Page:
If you were waiting to see how Jack Bogdanski's lawsuit against the Portland Arts Tax turned out before paying it, you might want to pull out your checkbook.
Oregon Tax Court has dismissed a suit filed by Bogdanski, a Lewis & Clark Law School professor and retired blogger, alleging that the city's $35-a-person tax violates the state constitution.
But the court hasn't upheld the tax's constitutionality. Instead, it ruled on Tuesday, June 4 that it doesn't have jurisdiction over city taxes.
"The court concludes that it does not have the statutory authority to hear Plaintiff’s challenge to the City of Portland’s tax," the ruling says. "That is so because jurisdiction must start with a challenge to a tax law administered by the state and the Portland Arts Tax is not a tax law of the state, but rather a municipal tax law."
The current deadline to pay the Arts Tax is June 10.
UPDATE, 6:29 pm: Put a hold on your debit card! Bogdanski says he will appeal all the way to the Oregon Supreme Court.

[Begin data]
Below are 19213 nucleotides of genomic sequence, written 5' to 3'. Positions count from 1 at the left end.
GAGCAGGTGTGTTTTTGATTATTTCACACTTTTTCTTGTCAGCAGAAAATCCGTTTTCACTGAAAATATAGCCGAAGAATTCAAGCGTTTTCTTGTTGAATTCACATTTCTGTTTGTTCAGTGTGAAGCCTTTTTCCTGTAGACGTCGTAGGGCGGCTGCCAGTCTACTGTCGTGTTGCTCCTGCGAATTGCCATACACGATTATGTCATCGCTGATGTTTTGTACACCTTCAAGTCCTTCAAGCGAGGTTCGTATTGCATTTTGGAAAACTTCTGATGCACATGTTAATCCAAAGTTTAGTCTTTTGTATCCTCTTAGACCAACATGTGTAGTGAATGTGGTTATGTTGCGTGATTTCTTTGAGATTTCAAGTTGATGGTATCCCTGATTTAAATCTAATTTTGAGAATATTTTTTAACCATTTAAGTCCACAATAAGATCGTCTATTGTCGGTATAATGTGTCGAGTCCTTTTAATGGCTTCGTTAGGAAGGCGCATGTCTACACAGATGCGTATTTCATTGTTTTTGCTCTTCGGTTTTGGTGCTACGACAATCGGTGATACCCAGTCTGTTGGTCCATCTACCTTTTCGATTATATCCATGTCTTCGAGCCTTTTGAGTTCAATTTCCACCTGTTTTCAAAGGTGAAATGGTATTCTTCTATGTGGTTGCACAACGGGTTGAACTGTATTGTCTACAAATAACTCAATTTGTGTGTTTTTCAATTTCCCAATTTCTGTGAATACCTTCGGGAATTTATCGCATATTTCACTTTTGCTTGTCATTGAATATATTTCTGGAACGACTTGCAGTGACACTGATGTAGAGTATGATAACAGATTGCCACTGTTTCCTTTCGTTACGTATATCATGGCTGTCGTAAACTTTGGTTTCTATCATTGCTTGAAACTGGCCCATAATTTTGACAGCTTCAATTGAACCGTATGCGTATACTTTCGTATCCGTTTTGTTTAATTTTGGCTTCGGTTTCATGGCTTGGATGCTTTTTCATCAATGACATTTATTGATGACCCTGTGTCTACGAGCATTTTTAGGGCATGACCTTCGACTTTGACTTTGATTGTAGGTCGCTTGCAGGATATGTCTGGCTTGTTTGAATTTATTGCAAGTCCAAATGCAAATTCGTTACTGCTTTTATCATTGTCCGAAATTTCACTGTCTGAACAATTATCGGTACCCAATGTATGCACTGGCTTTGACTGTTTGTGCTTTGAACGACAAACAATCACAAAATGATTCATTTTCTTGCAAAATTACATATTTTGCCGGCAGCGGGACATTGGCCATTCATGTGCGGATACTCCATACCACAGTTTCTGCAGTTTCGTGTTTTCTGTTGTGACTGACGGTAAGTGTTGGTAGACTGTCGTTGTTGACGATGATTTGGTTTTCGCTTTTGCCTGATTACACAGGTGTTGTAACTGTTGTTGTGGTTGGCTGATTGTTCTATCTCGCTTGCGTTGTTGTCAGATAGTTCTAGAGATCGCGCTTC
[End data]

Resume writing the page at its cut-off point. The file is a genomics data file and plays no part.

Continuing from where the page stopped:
This afternoon he issued a statement to WW, dated June 4:
Today a magistrate of the Oregon Tax Court ruled that the Tax Court doesn’t have jurisdiction to hear my constitutional challenge to the Portland arts tax. The Tax Court’s jurisdiction is an unclear area of law, but I believe today’s ruling is incorrect. I plan to appeal it to the regular judge of the Tax Court, and if necessary, to the Oregon Supreme Court.
If it turns out that the Tax Court is not the proper forum for this case, I intend to bring it before the circuit court, or wherever else I am directed by the reviewing courts. Ultimately, the Oregon Supreme Court will likely be called upon to decide the only substantive legal issue I raise in my case, which is whether the arts tax is a “head tax,” forbidden by Article IX, section 1a of the state constitution. I continue to believe strongly that the arts tax is a “head tax,” and that it will be struck down for that reason.
UPDATE, 7:05 pm: Mayor Charlie Hales' spokesman Dana Haynes first heard about the ruling from WW. He says he expects Bogdanski to appeal, and notes that a second lawsuit remains in Multnomah County Circuit Court.
"While it is a relief to hear this news," Haynes says, "it is not the end of the road for our besieged Arts Tax."